Could potential associated cancer risks claw into CRISPR’s potential?
The short answer from both previous and new data is that while CRISPR gene editing impacts the P53 pathway, which is involved in cancer along with having many other functions, this news is neither too surprising nor a fatal flaw, but some caution is warranted.
CRISPR is many things including an exciting technology that my own lab uses a lot, but it isn’t and never will be perfect or somehow magical. When this week’s story (e.g. in STAT here with arguably an over-the-top headline “A serious new hurdle for CRISPR: Edited cells might cause cancer, two studies find”) about a cancer connection came up, it required some reading and thinking to really see what all the buzz was about.
Part of the challenge here is that people have been so enamored of gene editing that some folks hyped it a ton. Investors in gene editing-related companies have also pushed things into the over-exuberance zone too. This all of course set this technology up for a fall or multiple falls back toward rationale reality.
The initial gene editing “don’t panic” moment came when first one and then another paper came out indicating that the human body may have, to put it simply, some immunity to the key CRISPR protein component for standard gene editing, the nuclease Cas9. This is a real, sizable issue, but there are possible workarounds and in a way that news brought a needed taste of reality to the gene editing arena. The path ahead is not a smooth, linear one, but that’s OK.
Now two new research papers in Nature Medicine (here and here) are being portrayed as being some big new “bad news” connection between CRISPR and cancer. The first paper is “CRISPR–Cas9 genome editing induces a p53-mediated DNA damage response”, by a Swedish-UK team led by Jussi Taipale. The second paper is, “p53 inhibits CRISPR–Cas9 engineering in human pluripotent stem cells” from a team led by Ajamete Kaykas at Novartis.
What’s the deal with these papers? How worried should we be?
First, it’s not surprising that using a nuclease system for genetic modification would activate P53 (and some data was already out on this last year), which would in turn stimulate apoptosis. After all, Cas9 creates double-strand DNA breaks. Also, it’s not a shocker that the specific cells that do successfully get gene edited might often find a way around P53-induced apoptosis triggered by Cas9.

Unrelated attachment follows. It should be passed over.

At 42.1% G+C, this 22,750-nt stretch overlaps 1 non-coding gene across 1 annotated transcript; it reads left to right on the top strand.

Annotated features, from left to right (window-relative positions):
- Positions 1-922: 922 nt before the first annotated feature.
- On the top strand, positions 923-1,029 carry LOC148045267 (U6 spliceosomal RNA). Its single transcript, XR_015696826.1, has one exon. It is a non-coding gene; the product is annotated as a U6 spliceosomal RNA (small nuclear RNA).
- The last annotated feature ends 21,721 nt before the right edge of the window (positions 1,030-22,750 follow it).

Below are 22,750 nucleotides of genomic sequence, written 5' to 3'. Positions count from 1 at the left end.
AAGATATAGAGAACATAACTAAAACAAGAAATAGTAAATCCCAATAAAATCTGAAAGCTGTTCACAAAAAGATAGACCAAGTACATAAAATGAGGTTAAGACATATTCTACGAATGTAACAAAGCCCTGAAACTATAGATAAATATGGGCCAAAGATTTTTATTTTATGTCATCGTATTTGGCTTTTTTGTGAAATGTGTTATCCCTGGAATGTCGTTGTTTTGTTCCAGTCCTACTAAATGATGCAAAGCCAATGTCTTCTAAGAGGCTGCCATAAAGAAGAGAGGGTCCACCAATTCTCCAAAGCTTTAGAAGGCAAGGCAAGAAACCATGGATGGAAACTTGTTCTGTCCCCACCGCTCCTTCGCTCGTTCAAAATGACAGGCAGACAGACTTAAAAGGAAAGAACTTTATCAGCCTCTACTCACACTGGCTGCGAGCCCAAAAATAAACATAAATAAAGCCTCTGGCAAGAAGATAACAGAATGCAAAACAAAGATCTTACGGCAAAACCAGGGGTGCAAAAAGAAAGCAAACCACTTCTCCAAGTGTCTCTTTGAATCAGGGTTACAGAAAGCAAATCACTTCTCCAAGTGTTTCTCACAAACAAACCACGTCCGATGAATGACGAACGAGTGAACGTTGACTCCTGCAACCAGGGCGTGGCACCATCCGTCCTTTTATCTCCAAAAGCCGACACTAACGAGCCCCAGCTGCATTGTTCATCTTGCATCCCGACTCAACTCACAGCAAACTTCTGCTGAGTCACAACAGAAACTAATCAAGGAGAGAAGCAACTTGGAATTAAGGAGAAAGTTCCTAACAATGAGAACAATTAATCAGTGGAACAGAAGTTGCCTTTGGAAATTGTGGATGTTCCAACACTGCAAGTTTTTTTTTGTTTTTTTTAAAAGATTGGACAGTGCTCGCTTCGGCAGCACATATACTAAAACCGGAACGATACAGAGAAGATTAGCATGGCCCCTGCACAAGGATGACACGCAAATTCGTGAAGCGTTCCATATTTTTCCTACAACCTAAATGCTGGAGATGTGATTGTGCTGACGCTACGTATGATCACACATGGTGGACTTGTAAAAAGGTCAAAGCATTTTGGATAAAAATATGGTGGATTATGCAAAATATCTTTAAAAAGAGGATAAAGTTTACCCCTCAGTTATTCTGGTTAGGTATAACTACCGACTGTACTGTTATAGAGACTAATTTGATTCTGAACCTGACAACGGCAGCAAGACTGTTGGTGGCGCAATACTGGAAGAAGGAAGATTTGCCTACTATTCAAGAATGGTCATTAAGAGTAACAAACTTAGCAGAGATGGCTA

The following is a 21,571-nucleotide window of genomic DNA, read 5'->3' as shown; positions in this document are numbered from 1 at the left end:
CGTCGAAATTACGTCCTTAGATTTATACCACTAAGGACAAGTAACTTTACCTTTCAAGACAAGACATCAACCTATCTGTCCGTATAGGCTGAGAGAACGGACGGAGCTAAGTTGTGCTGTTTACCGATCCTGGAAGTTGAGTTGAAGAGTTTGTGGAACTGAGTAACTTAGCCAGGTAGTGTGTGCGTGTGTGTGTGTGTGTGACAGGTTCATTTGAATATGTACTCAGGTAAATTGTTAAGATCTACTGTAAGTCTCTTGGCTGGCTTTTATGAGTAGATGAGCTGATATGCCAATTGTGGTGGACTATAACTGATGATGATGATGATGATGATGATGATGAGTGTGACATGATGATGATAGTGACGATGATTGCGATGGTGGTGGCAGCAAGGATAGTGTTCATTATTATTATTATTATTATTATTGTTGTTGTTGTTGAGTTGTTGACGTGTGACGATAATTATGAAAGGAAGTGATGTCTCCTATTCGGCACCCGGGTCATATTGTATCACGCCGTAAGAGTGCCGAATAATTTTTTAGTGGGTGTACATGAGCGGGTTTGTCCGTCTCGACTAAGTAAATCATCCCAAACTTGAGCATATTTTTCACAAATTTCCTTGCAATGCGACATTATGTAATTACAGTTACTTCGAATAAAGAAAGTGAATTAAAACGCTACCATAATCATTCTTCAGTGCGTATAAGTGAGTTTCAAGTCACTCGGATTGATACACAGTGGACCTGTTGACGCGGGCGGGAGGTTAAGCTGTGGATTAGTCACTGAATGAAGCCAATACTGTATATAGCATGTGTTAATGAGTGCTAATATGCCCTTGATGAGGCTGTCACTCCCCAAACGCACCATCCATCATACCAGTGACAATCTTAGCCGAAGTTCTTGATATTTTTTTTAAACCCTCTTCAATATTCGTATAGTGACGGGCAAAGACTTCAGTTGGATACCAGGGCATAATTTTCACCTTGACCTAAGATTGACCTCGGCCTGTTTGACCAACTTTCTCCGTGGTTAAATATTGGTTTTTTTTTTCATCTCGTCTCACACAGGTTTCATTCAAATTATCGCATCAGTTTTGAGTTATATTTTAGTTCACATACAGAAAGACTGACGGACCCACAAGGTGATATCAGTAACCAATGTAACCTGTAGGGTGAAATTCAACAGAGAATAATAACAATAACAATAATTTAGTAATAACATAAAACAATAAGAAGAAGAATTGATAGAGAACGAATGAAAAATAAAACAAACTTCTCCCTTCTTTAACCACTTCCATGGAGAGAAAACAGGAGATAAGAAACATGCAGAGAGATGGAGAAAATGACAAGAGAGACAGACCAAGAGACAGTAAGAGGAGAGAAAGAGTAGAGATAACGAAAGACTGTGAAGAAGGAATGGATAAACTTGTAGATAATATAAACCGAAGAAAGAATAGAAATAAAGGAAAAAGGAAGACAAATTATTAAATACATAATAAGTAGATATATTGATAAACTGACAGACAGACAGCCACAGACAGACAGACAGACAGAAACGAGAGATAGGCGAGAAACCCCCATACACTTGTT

Yes, in theory that would then make them more susceptible to oncogenic transformation, but it’s not a given. Furthermore, such events might be made much less frequent in fact by chemically inhibiting P53 transiently during gene editing. Such P53 inhibition may improve gene editing attempts for non-clinical research purposes as well.
P53 pathway status should be monitored both for certain in vitro studies and especially for potential clinical applications. For translational studies that should probably have already been on the to-do checklist, but these papers just reinforce the need. Remember that there’s another “reliable” way to relatively frequently generate individual cells in mixed populations having P53 or other cancer-related mutations: just culturing them for long enough in vitro. in other words, I believe that for cell therapies of any kind P53 pathway status and that of other oncogene-related pathways should always be monitored.
Finally, to say that CRISPR-Cas9 gene editing might “cause cancer” seems premature to me so there probably were and are better ways for people to phrase the big-picture meaning of these new papers and others like them that may pop up in the future. However, to be clear safety is crucial so this is an important development and risks of any potential therapy including gene editing-based approaches should be carefully weighed against potential benefits as trials are designed and then progress.